The real story of this lockdown is not about a virus. It is about a bold experiment to see how we can be manipulated, how much disruption people are willing to tolerate, and how much fear it will take to achieve a consensus that it is all for the best. If we have any doubts, all we need to do, in India, is look at how it all started, suddenly, at a time when the virus was just a distant glimmer, and how it is being ended when it is up and running, though mercifully not as lethally as in the West. At a guess, I would say that this period is a sign of a phase change, a shakeout, if you like, where we are set to be more connected than ever even as we sit alone with our phones and computers. And it is this mix of the desirable nested in the undesirable that makes it a time when we must pause, and ponder.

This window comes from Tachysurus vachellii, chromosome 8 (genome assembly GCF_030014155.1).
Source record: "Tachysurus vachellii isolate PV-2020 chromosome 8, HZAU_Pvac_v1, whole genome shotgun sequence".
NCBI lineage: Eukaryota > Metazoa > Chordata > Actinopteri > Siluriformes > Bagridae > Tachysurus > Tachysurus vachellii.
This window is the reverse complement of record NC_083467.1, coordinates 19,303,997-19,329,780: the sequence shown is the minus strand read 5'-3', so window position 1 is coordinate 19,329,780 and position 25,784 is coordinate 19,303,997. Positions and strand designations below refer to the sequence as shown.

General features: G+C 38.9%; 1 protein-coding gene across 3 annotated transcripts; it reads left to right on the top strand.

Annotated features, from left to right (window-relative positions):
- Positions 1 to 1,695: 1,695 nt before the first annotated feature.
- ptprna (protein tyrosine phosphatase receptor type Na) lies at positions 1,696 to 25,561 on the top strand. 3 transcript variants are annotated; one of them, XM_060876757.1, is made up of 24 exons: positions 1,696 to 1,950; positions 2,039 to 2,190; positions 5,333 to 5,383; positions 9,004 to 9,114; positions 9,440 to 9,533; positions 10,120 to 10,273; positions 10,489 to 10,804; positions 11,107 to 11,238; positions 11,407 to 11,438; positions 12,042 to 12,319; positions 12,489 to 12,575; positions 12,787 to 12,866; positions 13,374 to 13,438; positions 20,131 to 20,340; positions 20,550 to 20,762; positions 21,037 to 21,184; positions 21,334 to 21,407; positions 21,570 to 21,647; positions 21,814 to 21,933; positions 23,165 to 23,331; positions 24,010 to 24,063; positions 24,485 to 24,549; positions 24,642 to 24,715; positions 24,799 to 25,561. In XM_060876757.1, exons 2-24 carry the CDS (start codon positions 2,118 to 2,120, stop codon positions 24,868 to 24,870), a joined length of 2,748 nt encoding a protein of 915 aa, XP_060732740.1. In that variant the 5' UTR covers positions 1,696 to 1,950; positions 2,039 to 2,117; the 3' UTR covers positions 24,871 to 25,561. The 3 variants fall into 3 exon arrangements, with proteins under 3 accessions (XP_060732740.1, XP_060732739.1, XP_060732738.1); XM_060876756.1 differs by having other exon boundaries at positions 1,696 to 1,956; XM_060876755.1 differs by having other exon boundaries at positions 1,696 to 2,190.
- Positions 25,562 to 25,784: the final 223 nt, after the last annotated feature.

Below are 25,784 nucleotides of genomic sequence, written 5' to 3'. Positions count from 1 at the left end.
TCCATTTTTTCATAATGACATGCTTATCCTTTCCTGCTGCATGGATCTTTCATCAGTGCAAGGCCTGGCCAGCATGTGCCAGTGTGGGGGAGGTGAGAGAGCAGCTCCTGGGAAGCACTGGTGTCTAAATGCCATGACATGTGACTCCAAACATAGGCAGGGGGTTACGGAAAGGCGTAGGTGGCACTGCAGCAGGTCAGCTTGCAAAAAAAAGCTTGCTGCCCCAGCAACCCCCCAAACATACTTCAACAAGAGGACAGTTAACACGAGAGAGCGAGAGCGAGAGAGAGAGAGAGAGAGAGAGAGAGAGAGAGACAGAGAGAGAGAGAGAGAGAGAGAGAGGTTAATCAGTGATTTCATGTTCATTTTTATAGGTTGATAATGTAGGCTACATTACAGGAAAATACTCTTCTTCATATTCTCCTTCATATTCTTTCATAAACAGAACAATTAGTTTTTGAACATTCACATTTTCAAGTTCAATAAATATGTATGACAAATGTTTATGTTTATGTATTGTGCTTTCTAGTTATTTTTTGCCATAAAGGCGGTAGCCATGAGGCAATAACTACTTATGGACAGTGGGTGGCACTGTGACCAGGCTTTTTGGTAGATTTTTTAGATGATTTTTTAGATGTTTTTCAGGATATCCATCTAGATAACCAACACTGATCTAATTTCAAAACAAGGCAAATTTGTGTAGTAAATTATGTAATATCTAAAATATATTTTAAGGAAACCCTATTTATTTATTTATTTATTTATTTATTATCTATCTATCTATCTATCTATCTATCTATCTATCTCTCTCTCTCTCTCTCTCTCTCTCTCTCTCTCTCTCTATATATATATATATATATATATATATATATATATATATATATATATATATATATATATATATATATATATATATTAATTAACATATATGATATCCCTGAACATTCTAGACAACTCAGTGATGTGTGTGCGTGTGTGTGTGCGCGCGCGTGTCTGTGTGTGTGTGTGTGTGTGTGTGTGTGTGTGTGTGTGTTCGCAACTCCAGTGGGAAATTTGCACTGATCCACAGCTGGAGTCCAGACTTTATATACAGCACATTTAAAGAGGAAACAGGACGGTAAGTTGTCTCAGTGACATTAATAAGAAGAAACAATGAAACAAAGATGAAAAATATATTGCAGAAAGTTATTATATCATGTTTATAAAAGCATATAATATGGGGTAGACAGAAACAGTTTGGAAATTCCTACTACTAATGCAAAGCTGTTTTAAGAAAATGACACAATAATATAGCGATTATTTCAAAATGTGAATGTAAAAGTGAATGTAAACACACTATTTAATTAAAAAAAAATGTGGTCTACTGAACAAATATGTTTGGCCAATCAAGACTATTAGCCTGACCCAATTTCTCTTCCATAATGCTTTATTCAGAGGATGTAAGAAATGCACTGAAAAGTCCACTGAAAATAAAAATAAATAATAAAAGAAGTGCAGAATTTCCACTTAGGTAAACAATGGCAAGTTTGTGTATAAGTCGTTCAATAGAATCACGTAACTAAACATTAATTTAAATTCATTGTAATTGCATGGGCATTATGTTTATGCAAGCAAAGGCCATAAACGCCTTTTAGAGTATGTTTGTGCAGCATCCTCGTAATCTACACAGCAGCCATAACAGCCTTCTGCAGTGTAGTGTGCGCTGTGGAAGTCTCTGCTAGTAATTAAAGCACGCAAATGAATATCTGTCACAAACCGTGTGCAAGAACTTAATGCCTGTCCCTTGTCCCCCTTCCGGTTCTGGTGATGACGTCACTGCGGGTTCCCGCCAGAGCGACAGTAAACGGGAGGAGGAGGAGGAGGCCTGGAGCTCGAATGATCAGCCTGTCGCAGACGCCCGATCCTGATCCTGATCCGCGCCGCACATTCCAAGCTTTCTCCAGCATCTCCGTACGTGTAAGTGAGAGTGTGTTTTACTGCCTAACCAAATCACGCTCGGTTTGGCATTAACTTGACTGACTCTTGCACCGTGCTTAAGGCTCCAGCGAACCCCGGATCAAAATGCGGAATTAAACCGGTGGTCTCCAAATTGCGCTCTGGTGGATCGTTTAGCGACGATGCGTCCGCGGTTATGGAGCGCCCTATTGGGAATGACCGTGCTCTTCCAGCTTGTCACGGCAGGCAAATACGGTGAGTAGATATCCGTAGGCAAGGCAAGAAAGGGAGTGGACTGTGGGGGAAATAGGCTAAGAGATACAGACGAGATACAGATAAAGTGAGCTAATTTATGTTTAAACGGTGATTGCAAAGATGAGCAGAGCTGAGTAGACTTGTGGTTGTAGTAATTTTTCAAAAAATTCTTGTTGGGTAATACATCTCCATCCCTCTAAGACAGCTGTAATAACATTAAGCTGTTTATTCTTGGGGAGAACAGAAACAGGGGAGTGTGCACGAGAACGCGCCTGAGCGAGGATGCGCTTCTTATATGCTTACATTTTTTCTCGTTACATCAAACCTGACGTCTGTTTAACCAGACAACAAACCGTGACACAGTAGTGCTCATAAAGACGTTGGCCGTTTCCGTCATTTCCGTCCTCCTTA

—The writer is a best selling author and lecturer
Lead Picture: UNI